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Detect, delete, deport

T hat is the name of a campaign gaining ground in Assam, aimed at identifying and weeding out illegal immigrants from Bangladesh. There’s no denying that the infl ux of Bangladeshis has dramatically changed the demographics of the state, causing social and political unrest.

Published: 01st December 2016 04:00 AM  |   Last Updated: 30th November 2016 11:26 PM   |  A+A-

That is the name of a campaign gaining ground in Assam, aimed at identifying and weeding out illegal immigrants from Bangladesh. There’s no denying that the infl ux of Bangladeshis has dramatically changed the demographics of the state, causing social and political unrest. Anti-immigration sentiments have been simmering in Assam for decades, and led to the violent Assam agitation in the early 1980s.

The Assam Accord, signed in August 1985, stipulated that foreigners who entered Assam after 1 January 1966 and up to 24 March 1971 would be identifi ed and their names deleted from the electoral list for 10 years, while those who entered Assam after 24 March 1971 would be expelled. But most of it remains only on paper.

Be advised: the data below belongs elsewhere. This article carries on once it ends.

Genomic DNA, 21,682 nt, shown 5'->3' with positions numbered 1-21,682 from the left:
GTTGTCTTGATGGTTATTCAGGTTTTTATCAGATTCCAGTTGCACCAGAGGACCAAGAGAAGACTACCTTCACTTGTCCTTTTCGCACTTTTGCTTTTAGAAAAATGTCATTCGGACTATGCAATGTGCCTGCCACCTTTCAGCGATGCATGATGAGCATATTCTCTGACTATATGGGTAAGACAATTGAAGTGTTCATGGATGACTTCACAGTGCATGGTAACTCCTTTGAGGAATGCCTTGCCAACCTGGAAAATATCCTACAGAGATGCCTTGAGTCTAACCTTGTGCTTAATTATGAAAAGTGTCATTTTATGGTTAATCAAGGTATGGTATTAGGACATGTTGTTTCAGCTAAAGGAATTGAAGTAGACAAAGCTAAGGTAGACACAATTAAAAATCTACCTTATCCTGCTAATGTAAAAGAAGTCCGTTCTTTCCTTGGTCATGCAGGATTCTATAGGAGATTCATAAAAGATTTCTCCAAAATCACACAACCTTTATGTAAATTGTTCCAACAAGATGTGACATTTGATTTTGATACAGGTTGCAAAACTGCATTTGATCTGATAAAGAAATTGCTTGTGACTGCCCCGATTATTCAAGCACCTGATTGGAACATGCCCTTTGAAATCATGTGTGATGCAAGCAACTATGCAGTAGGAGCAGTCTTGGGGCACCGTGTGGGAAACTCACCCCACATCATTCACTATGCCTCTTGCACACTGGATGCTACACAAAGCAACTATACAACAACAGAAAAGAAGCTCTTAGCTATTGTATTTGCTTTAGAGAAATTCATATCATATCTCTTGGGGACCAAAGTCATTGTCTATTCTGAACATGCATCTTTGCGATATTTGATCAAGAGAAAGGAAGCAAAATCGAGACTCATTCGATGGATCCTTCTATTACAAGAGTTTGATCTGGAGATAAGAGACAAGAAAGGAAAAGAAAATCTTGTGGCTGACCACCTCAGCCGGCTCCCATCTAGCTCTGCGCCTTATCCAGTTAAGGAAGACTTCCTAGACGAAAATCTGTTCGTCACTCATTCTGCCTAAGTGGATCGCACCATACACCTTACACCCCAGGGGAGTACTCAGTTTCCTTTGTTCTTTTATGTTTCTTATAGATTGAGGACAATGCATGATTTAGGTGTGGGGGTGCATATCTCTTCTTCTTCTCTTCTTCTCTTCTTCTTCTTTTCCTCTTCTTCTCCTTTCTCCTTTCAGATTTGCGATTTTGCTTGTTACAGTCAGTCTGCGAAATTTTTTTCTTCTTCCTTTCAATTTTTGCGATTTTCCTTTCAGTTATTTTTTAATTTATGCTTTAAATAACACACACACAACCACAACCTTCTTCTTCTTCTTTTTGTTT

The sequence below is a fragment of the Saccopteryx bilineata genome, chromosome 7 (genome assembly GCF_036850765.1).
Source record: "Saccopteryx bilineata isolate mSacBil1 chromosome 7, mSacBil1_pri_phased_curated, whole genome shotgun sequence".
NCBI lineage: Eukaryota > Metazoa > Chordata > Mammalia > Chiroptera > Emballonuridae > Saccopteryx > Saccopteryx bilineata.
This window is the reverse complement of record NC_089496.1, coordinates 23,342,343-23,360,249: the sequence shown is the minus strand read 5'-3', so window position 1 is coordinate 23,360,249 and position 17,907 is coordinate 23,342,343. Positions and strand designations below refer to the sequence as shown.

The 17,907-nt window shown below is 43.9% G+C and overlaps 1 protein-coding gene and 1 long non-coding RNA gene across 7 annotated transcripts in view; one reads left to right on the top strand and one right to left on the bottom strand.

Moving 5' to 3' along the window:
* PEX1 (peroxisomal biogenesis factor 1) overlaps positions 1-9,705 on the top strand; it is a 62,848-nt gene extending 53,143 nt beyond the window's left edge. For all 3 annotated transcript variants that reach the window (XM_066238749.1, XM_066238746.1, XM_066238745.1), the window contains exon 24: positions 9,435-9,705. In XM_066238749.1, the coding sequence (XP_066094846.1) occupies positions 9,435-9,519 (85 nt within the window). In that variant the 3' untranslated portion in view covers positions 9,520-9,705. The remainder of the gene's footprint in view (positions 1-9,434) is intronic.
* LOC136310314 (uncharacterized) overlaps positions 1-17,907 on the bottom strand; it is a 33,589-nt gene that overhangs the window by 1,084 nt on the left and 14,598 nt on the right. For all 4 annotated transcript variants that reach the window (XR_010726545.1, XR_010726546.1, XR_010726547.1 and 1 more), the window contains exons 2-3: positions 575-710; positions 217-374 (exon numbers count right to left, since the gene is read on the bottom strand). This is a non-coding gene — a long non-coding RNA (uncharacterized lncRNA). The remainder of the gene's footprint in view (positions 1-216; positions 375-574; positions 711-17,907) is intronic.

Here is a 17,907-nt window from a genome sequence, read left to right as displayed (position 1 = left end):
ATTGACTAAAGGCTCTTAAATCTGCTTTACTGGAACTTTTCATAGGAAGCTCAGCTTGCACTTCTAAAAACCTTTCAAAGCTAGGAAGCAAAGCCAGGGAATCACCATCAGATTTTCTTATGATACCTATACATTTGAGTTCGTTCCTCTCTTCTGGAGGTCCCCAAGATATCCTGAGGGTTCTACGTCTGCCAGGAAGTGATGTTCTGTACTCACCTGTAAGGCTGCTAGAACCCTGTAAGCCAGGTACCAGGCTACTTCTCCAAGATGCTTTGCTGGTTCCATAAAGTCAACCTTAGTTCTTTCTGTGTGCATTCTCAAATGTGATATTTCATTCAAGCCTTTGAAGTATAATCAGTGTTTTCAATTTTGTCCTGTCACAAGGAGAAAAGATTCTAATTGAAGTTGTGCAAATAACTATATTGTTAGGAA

The very fi rst step, of identifying outsiders, is a humongous task, made even more diffi cult by venal politicians who see them as a vote bank. Most have valid or forged Indian identity papers, and many have even voted in elections. The drive to identify them was revitalised after the BJP won the April Assembly polls. “Our detect-delete-deport campaign is even more important because now, Islamic extremist groups from Bangladesh are also sending their people to India along with immigrants,” Samujjal Bhattacharya, a long-time activist, told The Washington Post recently.

The National Register of Citizens, which aims to list every Indian citizen, has been flooded with applications. To avoid fraud, offi cials are demanding proof in the form of family trees for the past two generations, which is crosschecked. “(This) is my real weapon against fraud. There is a lot of public anxiety... This project is like a river of fi re and we have to swim in it,” a top offi cial of the National Register of Citizens was quoted as saying. But then comes another massive challenge: where will they be deported to? Bangladesh has repeatedly denied its citizens are in India illegally, and has refused to accept attempts at pushing people into their country from India.



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